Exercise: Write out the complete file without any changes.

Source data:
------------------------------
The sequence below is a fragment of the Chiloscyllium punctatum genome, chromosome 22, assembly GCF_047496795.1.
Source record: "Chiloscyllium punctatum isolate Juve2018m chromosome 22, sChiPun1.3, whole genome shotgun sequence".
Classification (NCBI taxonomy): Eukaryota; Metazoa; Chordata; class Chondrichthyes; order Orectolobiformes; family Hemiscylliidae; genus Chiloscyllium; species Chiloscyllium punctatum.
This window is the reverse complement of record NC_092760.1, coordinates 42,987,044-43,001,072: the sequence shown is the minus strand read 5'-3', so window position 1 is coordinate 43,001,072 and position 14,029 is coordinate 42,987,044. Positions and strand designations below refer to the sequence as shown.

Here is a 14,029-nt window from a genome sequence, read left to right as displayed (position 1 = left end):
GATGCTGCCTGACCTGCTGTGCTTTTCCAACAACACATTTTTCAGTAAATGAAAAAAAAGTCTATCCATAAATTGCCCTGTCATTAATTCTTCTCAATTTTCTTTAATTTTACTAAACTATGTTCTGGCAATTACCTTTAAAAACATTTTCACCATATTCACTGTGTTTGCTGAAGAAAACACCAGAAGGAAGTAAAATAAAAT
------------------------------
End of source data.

The sequence below is a fragment of the Chiloscyllium punctatum genome, chromosome 22, assembly GCF_047496795.1.
Source record: "Chiloscyllium punctatum isolate Juve2018m chromosome 22, sChiPun1.3, whole genome shotgun sequence".
Classification (NCBI taxonomy): Eukaryota; Metazoa; Chordata; class Chondrichthyes; order Orectolobiformes; family Hemiscylliidae; genus Chiloscyllium; species Chiloscyllium punctatum.
This window is the reverse complement of record NC_092760.1, coordinates 42,987,044-43,001,072: the sequence shown is the minus strand read 5'-3', so window position 1 is coordinate 43,001,072 and position 14,029 is coordinate 42,987,044. Positions and strand designations below refer to the sequence as shown.

Here is a 14,029-nt window from a genome sequence, read left to right as displayed (position 1 = left end):
GATGCTGCCTGACCTGCTGTGCTTTTCCAACAACACATTTTTCAGTAAATGAAAAAAAAGTCTATCCATAAATTGCCCTGTCATTAATTCTTCTCAATTTTCTTTAATTTTACTAAACTATGTTCTGGCAATTACCTTTAAAAACATTTTCACCATATTCACTGTGTTTGCTGAAGAAAACACCAGAAGGAAGTAAAATAAAAT